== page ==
Members were advised that in 2009/10 there had been an over spend of £237k in relation to the provision of Leisure Services. However following eleven staffing and expenditure reviews in the ensuing two years, the staffing structures and the budget had stabilised and the budget was now in surplus to the budget set. Officers were now working on measures to increase income and cut the subsidy and the Corporate Management Team (CMT) were currently considering the future direction of sport and leisure.
The Panel was advised that the private sector tended to focus on the provision of a narrow range of profitable activities such as gyms, fitness sessions and commercial football and the provision of specialist clubs e.g. squash. It was highlighted that the Council also provided these activities, which subsidised athletics, public swimming sessions, swimming lessons, sports courts, health referral programmes, junior sports, and sporting and leisure activities for the disabled and elderly community.
The Councils 4 fitness gyms currently provided an income to the Council of £681k per annum. The revenue budget cost to operate the gyms was currently £285k excluding the costs associated with running the building such as electricity costs, business rates and maintenance.
The strategy of the Sports and Leisure Service was to increase participation in sport and active leisure, improve public health through partnership working with other Council services and the voluntary sector. It was noted that 70% of gym season ticket holders qualified for reduced price concessions.
Members were advised that the Sports and Leisure Service was currently offering memberships at the Council gyms at reduced prices comparable with the concessionary rate and as a consequence there had been a 37% increase in gym membership in January, which equated to £84,000 income for the month of January. Another aim of attracting more people to use the Councils leisure services was to encourage aspiration and excellence and reduce anti social behaviour.
A Voiceover survey carried out in 2011 had highlighted that 25% of local residents regularly used the Councils sport and leisure facilities and over 1.2m visits to these facilities was projected for the year 2012/13.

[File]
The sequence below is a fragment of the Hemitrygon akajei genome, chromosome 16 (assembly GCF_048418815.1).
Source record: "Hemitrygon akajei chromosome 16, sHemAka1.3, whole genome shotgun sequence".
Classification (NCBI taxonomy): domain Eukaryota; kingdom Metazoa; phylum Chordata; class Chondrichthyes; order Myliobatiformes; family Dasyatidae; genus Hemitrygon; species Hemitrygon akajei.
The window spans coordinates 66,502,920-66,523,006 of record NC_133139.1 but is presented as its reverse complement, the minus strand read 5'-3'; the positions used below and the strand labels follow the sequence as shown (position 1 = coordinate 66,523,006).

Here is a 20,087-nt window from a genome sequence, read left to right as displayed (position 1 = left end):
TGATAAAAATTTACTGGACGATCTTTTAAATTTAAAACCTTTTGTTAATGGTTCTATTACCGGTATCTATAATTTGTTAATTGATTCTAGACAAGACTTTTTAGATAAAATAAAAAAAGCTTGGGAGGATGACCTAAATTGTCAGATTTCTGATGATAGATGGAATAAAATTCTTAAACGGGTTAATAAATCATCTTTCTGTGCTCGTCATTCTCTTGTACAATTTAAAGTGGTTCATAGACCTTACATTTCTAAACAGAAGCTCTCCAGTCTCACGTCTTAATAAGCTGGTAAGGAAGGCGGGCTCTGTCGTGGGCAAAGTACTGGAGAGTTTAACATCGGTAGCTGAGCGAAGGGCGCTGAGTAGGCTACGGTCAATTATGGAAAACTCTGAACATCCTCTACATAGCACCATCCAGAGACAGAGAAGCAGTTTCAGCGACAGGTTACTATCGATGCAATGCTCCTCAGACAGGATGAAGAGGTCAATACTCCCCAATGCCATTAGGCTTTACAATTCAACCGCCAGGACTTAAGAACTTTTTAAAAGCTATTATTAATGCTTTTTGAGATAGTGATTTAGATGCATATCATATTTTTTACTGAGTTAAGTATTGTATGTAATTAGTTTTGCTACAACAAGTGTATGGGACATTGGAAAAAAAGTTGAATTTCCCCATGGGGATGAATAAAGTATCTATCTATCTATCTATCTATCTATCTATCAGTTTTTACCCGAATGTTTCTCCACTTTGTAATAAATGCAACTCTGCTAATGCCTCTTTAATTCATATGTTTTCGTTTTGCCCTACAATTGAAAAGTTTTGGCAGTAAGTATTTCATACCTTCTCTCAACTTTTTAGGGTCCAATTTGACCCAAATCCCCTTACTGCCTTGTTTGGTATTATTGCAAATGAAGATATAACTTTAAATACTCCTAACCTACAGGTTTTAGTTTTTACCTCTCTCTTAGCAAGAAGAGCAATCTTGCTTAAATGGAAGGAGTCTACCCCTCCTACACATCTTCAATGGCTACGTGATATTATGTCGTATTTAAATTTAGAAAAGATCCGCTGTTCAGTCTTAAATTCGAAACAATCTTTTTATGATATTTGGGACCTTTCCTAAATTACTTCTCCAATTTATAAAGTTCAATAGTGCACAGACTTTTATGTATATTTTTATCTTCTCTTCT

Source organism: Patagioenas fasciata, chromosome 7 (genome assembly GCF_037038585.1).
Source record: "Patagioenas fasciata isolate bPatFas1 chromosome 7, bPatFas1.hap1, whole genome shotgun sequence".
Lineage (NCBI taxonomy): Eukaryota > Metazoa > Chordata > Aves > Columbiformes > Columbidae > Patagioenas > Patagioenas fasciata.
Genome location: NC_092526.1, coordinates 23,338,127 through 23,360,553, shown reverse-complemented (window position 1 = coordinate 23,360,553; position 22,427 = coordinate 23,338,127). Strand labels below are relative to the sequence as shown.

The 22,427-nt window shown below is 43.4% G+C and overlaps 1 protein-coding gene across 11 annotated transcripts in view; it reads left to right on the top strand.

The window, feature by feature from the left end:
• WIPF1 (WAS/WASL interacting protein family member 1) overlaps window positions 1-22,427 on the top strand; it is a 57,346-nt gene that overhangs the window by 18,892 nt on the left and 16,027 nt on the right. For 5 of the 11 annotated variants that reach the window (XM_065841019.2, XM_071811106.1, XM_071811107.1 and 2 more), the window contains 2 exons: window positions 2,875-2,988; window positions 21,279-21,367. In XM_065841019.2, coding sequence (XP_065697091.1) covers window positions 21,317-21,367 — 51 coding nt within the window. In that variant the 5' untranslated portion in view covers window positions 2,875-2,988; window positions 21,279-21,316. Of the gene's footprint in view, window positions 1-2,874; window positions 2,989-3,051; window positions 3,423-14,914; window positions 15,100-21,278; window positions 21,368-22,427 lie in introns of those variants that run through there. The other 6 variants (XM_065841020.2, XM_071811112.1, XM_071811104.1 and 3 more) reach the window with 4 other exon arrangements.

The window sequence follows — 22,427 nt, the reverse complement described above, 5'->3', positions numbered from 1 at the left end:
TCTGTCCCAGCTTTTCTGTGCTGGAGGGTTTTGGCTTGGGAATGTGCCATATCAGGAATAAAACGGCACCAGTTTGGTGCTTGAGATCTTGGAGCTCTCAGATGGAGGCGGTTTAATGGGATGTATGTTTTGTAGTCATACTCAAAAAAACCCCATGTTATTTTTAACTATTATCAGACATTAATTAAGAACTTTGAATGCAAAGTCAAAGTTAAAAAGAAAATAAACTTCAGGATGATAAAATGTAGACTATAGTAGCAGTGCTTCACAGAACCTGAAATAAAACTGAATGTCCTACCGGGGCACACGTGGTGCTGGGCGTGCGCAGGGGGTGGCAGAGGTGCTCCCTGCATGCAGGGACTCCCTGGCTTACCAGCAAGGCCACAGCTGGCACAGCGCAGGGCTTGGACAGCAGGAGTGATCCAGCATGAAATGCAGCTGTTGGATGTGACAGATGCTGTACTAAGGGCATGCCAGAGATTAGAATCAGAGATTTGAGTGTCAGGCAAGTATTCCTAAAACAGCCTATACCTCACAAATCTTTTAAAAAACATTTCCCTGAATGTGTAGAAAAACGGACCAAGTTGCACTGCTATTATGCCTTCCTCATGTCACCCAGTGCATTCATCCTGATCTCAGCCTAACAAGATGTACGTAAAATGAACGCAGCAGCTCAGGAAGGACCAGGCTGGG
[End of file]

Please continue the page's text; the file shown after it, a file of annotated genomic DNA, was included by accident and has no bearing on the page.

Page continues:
The Panel was advised that the Sport and Leisure Service offer currently consisted of venues such as the Rainbow, Neptune and Southland Leisure Centres, Clairville Stadium and the Municipal Golf Centre. In addition to the above, the Council also facilitated various other sport and leisure activities at the parks service, e.g. cycle track, skateboard park and sports pitches. It was highlighted that the Parks service shared managers and administrative staff with the Sport and Leisure service to help reduce costs.
The Parks Service currently managed Prissick Base which included the new 1km cycle circuit and skateboard plaza, along with Hemlington Recreation Centre, which included a gym and outdoor sports activities. The Parks Service also managed grassed sports pitches located at various sites throughout the town. There was also various leisure activities located at Albert Park which included bowling, boats and a roller skating rink. Sports Development Officers also delivered various outdoor activities as part of the Active Parks and Leisure offer.
A breakdown of the Councils current leisure provision by venue, activity and projected use was outlined at paragraph 8 of the report. Members were advised that the Council had introduced a Leisure Management IT and turnstile type system ,which enabled the number of service users to be captured more effectively.
It was highlighted that Mill Hill Playing Fields, Thorntree Park Pavilion and playing fields and Pallister Park Pavilion (now occupied by Southlands Judo Club) had recently been transferred to the voluntary sector. The Neptune currently managed the outdoor facilities including sports courts, pitches and bowling greens at Pallister Park.
Members were advised that the Council had commissioned a feasibility study from KKP, a specialist sports consultant to look at the possibility of building an iconic sports village at the Prissick base. An access road to the hospital was due to be constructed on the Prissick site.